Ganglion Ciliare. The ciliary ganglion is associated with the naso-ciliary branch of the ophthalmic nerve and with the inferior division of the oculo-motor nerve. It is a small reddish ganglion, placed between the lateral rectus muscle and the optic nerve, and in front of the ophthalmic artery. Its roots are three in number: (1) sensory or long, derived from the naso-ciliary branch of the ophthalmic nerve; (2) motor or short, derived from the inferior division of the oculo-motor nerve; and (3) sympathetic, a slender filament from the cavernous plexus on the internal carotid artery, which may exist as an independent root or may be incorporated with the long root from the naso-ciliary nerve. The branches from the ganglion are twelve to fifteen nn. ciliares breves (short ciliary nerves), which pass to the eyeball in two groups above and below the optic nerve. They supply the coats of the eyeball, including the iris and ciliary muscles. The circular fibres of the iris and the ciliary muscle are innervated by the third nerve the radial fibres of the iris by the sympathetic.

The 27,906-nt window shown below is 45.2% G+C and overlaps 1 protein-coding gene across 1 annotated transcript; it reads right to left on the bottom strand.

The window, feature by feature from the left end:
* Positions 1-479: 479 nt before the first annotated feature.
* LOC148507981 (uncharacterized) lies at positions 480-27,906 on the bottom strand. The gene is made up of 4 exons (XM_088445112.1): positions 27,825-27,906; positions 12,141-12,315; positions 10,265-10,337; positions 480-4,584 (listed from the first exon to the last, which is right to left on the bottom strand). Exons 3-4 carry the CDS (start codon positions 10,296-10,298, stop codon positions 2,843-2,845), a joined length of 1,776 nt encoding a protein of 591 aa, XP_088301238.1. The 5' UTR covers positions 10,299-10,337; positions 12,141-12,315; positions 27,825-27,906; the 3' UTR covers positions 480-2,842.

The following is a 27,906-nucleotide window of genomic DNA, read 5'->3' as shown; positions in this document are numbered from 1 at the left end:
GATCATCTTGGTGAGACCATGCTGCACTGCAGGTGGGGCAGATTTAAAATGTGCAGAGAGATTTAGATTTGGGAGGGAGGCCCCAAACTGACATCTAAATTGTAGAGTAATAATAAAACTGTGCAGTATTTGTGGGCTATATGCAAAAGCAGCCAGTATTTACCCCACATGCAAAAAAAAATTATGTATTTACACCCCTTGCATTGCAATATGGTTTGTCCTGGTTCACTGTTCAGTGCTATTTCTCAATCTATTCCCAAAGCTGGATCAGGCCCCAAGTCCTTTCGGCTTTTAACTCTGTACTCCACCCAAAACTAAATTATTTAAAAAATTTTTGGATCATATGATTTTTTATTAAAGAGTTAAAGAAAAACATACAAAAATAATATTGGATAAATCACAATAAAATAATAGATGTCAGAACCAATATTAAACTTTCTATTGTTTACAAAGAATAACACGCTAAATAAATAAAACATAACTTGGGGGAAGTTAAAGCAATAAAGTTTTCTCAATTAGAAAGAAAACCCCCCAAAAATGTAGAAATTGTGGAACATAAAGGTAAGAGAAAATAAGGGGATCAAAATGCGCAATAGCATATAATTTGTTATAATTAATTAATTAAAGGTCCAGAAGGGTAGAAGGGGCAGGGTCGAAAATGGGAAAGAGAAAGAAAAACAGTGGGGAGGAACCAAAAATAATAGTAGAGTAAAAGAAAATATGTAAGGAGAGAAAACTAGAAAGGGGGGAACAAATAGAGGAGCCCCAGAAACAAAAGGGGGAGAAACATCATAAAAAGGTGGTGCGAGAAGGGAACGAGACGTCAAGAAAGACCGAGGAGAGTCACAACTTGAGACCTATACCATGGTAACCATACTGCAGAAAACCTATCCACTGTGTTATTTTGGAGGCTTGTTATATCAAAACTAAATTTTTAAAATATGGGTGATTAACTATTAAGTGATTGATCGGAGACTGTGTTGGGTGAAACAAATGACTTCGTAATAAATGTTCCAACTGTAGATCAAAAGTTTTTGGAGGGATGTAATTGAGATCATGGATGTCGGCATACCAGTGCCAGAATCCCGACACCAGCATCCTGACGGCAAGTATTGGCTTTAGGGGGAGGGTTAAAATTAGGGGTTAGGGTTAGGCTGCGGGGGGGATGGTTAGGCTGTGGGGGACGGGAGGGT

Anterior palatine nerve-Middle palatine nerve-Posterior palatine nerve-
Posterior inferior nasal nerve
Posterior palatine nerve
Middle palatine nerve
Anterior palatine nerve
Lateral nasal nerve
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Naso-palatine nerve 10-YAR
Lateral nasal nerv
The Maxillary Nerve. This large nerve courses forwards from its origin in the semilunar ganglion through the middle fossa of the skull, in the dura mater, and in relation to the lower part of the cavernous sinus (Fig. 647, p. 771). It passes through the foramen rotundum, traverses the pterygo-palatine fossa, and enters the orbit as the infra-orbital nerve, through the inferior orbital fissure. In the orbit it occupies successively the infra-orbital groove and canal, and it finally appears on the face through the infra-orbital foramen (Fig. 653).